In the design of toy vehicles, it is often desired to simulate real life. Accordingly, in a toy drag racer vehicle, for example, it would be desirable to simulate the pre-start procedures that are performed in real life. An example of such is the Fauser U.S. Pat. No. 4,580,994 in which a motor driven toy race car is provided with a “beater” activated by the car's drive motor. Using a shift lever, the motor can be activated to drive the beater to produce a staccato revving sound typical of pre-start activity. After the initial revving, a shift lever can be moved to engage the drive motor with the drive wheels. The present invention is directed to a toy-racing car designed to simulate a drag racer or the like in a different and improved manner.
The present invention is directed to a toy drag racer vehicle or the like, particularly one that is constructed in part utilizing “K'NEX” construction toy components, which enables a unique and advantageous form of pre-start simulation activities simulating burn-out of the drive wheels as typically occurs in the course of real drag racing practice. Pursuant to the invention, a special drive mechanism is provided which includes a chassis unit containing the drive motors and gears, control facilities, sound making elements and the like, and which includes mechanical facilities for joining the chassis unit with “K'NEX” construction toy components. The chassis unit includes a driven axle extending from each side thereof and mounting large wheels, simulating the main drive wheels of a typical drag racer. A pair of small stabilizing wheels are also mounted on the chassis, inside of and largely concealed by the large main wheels. The stabilizing wheels are positioned to project slightly below the lowermost peripheral portions of the simulated main drive wheels such that, in a normal orientation of the chassis unit, the simulated drive wheels are slightly elevated from a support surface on which the chassis unit is resting.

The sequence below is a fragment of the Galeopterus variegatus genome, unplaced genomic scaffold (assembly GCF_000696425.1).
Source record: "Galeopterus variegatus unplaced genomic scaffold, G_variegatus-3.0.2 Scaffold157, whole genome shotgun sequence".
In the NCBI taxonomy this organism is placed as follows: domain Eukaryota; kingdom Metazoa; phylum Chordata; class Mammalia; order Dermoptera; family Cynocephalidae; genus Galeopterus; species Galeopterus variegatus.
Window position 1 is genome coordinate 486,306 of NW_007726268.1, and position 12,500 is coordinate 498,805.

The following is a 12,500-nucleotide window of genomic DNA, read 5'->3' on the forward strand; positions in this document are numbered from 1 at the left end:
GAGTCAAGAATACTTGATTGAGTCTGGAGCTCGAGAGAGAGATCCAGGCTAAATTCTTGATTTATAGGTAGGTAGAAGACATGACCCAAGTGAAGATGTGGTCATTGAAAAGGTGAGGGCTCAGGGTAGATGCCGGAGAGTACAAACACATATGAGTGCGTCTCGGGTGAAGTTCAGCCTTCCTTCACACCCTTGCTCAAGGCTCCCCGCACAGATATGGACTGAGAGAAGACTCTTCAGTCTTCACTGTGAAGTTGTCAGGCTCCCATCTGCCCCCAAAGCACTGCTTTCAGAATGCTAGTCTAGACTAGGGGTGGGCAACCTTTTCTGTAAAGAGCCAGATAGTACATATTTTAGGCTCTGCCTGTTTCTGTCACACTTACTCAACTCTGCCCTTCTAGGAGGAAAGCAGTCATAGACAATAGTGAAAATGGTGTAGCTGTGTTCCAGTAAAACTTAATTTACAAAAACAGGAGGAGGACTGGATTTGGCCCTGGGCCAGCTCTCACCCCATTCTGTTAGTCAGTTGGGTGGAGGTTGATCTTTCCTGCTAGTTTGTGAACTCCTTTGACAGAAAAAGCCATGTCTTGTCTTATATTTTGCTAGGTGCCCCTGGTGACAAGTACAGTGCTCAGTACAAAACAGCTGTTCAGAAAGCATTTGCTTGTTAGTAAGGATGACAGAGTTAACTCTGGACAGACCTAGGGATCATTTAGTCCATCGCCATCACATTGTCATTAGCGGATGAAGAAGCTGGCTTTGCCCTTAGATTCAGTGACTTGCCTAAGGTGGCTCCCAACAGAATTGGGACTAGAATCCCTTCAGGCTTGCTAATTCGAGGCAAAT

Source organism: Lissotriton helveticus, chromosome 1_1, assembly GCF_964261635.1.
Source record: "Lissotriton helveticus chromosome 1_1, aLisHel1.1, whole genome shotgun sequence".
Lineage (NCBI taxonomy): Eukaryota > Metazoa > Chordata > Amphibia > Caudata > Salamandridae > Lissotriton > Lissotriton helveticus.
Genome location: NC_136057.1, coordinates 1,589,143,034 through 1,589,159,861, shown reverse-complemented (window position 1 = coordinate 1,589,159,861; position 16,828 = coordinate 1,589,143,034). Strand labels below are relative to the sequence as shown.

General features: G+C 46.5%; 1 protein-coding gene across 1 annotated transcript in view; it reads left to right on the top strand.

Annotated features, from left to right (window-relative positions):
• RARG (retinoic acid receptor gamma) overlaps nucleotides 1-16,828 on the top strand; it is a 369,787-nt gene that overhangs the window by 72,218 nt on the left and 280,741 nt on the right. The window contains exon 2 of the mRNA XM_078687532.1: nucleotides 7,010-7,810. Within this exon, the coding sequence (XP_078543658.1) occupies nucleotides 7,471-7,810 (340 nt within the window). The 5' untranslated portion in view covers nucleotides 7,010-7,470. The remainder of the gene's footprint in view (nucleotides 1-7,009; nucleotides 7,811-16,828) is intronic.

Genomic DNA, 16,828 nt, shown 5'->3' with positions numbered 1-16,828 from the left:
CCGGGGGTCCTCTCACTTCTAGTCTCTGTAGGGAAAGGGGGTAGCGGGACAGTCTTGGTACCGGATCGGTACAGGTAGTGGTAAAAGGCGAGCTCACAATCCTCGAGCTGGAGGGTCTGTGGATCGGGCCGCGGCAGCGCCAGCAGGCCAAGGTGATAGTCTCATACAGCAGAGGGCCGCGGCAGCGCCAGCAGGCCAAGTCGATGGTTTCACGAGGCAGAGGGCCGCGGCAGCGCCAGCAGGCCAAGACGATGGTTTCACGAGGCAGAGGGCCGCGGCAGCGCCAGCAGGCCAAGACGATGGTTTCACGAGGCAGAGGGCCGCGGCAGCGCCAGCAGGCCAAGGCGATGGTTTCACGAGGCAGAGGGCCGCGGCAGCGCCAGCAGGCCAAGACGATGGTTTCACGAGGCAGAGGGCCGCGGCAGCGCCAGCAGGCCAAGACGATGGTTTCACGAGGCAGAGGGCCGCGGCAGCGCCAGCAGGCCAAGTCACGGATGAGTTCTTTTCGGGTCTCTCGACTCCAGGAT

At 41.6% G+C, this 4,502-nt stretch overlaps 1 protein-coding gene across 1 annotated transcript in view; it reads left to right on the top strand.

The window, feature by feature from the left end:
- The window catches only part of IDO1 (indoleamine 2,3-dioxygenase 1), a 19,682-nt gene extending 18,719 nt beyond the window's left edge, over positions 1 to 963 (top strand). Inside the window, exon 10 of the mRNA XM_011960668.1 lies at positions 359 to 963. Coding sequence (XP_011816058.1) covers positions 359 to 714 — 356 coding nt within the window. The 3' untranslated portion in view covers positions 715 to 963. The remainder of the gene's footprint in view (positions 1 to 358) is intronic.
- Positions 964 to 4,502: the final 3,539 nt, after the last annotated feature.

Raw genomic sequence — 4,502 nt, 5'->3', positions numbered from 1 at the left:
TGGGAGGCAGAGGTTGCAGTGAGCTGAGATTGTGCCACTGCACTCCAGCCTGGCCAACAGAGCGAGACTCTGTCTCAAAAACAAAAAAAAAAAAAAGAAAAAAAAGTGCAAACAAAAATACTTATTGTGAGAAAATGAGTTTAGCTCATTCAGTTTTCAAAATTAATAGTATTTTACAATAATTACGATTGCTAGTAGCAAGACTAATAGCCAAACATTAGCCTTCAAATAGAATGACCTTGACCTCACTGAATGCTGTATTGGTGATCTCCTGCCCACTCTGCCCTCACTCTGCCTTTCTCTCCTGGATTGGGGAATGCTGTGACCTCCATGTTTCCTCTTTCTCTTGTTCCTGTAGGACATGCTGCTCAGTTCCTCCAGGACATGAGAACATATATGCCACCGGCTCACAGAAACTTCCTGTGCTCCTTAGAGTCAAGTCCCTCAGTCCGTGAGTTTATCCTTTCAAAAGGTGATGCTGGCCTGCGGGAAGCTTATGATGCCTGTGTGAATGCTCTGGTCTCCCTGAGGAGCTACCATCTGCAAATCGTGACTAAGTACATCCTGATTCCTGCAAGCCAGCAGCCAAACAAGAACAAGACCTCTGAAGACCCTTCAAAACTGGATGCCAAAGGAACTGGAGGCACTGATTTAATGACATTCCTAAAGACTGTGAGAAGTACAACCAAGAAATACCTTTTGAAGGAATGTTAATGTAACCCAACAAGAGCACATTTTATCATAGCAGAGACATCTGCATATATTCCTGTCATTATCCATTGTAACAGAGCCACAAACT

Additionally, the chassis unit mounts an actual drive wheel, which is housed primarily within the chassis unit and has a lower peripheral portion exposed at the bottom of the chassis unit. When the chassis unit is supported by the actual drive wheel and the two stabilizing wheels, the simulated main drive wheels are supported slightly above the level of the support surface and can be rotated without causing the chassis unit to move.
In accordance with one aspect of the invention, the chassis unit mounts separate drive motors for independent operation of the simulated drive wheels and the actual drive wheel, together with separate controls for the two motors, such that the simulated drive wheels can be rotated separately or simultaneously with the actual drive wheel. Preferably, the control arrangements include independent, manually operated control elements enabling the operator to control the “burn-out” and motion phases of the race car operation. Additionally, the control arrangements desirably include an automatic timer which, when actuated, initiates a sequence of a timed “burn-out” followed by race car motion.